Almost daily we get reports of attacks on our family in sub-Saharan Africa. According to Open Doors’ 2024 World Watch List research, Nigeria remains the most violent country in the world for Christians—and Sub-Saharan Africa is the world’s deadliest region for God’s people. The statistics are horrifying. Out of every 10 Christians murdered for their faith, nine are killed in this region. Out of 2,700 Christians kidnapped in 2022, 92% were in Nigeria.

Pray boldly that our family in this region will be resilient, that they “would walk and not grow weary” (Isaiah 40:31). 


In North Korea, food is most scarce during the winter. In internal displacement camps filled with tens of thousands of people, food can be difficult to find, and Christians in these camps have shared with us that they are often at the end of food distribution lines, discriminated against for their faith.

Please pray for provision for God’s people, for unexpected miracles in the inhumane prison camps and anywhere Christians struggle to find food. 


We continue to hear how extremists use school and education as weapons of retaliation and coercion. When a family leaves the local or national religion to follow Jesus, their children can be banned from school. When threatened, Christians must flee their homes to avoid attack, and shelter, food, and basic needs in displacement camps are higher priorities than education. The lack of education becomes another tactic to cripple the Church.

Pray that persecuted children would “soar on wings like eagles” (Isaiah 40:31). 


Isolation and feeling as if you’re the only one in the struggle can be one of the Enemy’s most powerful tools, especially in places where following Jesus makes you a target for discrimination and attack. Saad (not his real name), a secret Christian in Afghanistan, shared, “We feel disoriented and alone.” Our local partners tell us they often hear from Christians, especially new converts, “I thought I was the only one.”

Pray with us, asking God to give His people like Saad visions and dreams of the worldwide Church standing with them. Ask Him to place unexpected people and situations in their lives as constant reassurances and comfort that that they are not alone.

*Names changed for security reasons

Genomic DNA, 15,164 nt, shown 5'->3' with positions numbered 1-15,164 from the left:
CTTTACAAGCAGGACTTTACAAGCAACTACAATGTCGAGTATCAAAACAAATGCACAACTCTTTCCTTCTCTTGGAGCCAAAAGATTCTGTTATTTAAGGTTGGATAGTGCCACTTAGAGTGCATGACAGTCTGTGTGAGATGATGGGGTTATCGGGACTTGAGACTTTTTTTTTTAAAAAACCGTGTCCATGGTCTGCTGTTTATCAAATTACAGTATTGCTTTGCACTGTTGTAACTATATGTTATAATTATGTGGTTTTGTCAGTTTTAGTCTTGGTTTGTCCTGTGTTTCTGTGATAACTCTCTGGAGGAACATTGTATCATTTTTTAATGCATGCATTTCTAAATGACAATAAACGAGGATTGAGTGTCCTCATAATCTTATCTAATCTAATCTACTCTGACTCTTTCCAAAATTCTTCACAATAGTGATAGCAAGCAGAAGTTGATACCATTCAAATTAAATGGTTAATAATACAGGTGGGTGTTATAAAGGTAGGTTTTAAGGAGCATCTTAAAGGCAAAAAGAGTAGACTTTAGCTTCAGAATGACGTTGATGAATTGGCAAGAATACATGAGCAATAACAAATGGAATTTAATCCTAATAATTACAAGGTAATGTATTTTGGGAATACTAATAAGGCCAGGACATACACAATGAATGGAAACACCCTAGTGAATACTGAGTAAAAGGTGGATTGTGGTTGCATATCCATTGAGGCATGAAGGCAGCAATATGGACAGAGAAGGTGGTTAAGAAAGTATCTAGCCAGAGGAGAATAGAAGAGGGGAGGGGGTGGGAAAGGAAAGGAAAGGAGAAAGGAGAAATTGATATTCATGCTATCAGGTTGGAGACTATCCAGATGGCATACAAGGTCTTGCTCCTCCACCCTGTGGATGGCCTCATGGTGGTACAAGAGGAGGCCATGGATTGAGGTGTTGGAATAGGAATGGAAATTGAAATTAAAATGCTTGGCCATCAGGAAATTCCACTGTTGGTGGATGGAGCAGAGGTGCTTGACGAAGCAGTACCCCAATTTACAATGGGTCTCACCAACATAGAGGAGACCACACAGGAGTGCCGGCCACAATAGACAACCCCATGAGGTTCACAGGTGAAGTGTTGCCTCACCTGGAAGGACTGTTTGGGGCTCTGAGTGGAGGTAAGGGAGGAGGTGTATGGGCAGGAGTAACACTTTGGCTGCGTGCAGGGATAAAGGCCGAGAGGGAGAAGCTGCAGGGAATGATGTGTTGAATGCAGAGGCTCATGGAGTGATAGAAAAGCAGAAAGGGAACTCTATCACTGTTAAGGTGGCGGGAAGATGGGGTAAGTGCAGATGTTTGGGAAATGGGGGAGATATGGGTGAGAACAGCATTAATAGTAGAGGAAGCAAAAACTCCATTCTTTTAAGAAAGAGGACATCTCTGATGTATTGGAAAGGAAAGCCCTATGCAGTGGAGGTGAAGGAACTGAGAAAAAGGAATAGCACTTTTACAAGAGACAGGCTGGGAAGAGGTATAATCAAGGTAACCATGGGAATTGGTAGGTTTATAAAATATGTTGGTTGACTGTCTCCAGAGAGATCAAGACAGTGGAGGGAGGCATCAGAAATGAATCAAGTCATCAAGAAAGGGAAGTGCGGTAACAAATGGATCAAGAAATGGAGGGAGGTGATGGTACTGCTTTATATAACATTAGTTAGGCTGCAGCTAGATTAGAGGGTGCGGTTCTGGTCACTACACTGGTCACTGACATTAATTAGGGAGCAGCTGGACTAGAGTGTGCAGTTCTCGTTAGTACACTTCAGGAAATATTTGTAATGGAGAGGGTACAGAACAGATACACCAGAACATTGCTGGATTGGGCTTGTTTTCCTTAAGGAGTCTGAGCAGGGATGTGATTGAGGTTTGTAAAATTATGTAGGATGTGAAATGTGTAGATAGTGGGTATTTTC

Pastor Laxman* won’t abandon the vision that God has given him. That’s not a commitment he makes lightly. His church in north India has been destroyed by extremists. He’s been imprisoned, beaten and falsely accused. But he is determined to serve God in his community. With your help, he can keep going.

“I was born and brought up in a strong Hindu family,” he says. Nothing challenged this faith until his wife, Latika*, got very ill. Doctors couldn’t help her, and the prayers of Hindu priests and occultists made no difference. Finally, reluctantly, he took his wife to a church. Latika was already a believer, but Laxman was very resistant. What happened at the church would forever change Laxman’s life.

Christians prayed over Latika – and she began healing! “When my wife received healing with just one prayer at the church, I understood that her God was a God who answered prayers,” Laxman says. “As I began to understand the power of this God, I was determined to spread His message of truth to as many people as possible.”

God’s vision

Laxman was keen to start a church. “God showed me a vision about a place – I had never seen that place before,” he says. As the couple prayed, it became clear this was where God wanted Laxman to build.

The church started out small – just three people. But Laxman knew he was telling people about an active, living God. Having witnessed a miracle in his own life, he started praying for miracles for others.

The Lord blessed this ministry. “I met a man who was suffering from epilepsy,” Laxman remembers. “He used to have attacks five times a day. I met and prayed with him – After a few months, he was completely healed.” The man decided to follow Jesus.

Church growth

Word spread about what God was doing in Pastor Laxman’s church. From a handful of believers, the church grew to hundreds. Across India, many churches are reporting the same extraordinary growth. But growth has a flipside: it catches the attention of extremists.

In the area where Laxman lives, Hindu extremists are trying to eradicate Christianity. People like Laxman and others in his congregation, who’ve chosen to leave Hinduism and follow Jesus, are particularly vulnerable to persecution. These extremists were angry – and had an underhand method of targeting Laxman.

“They made a police complaint against me, accusing me of luring people to Christianity using money,” he says. He was taken to the police station where the police threatened to kill him if he didn’t stop his ministry, but he defiantly told them he would build a church!

“They can break the church building and send us to jail and beat us up. But they cannot separate us from Jesus or stop us from following Jesus.”


“Sign this paper”

When the police couldn’t find any evidence against Laxman, they decided to fabricate some. “The extremists called a believer from my church to the police station,” Laxman says. “He was threatened that his house would be destroyed unless he signed a blank piece of paper.”

He was terrified and agreed to sign. The persecutors now had all they needed to fake a confession. “The ‘confession’ said I had lured him to Christianity, promising him money,” Laxman says.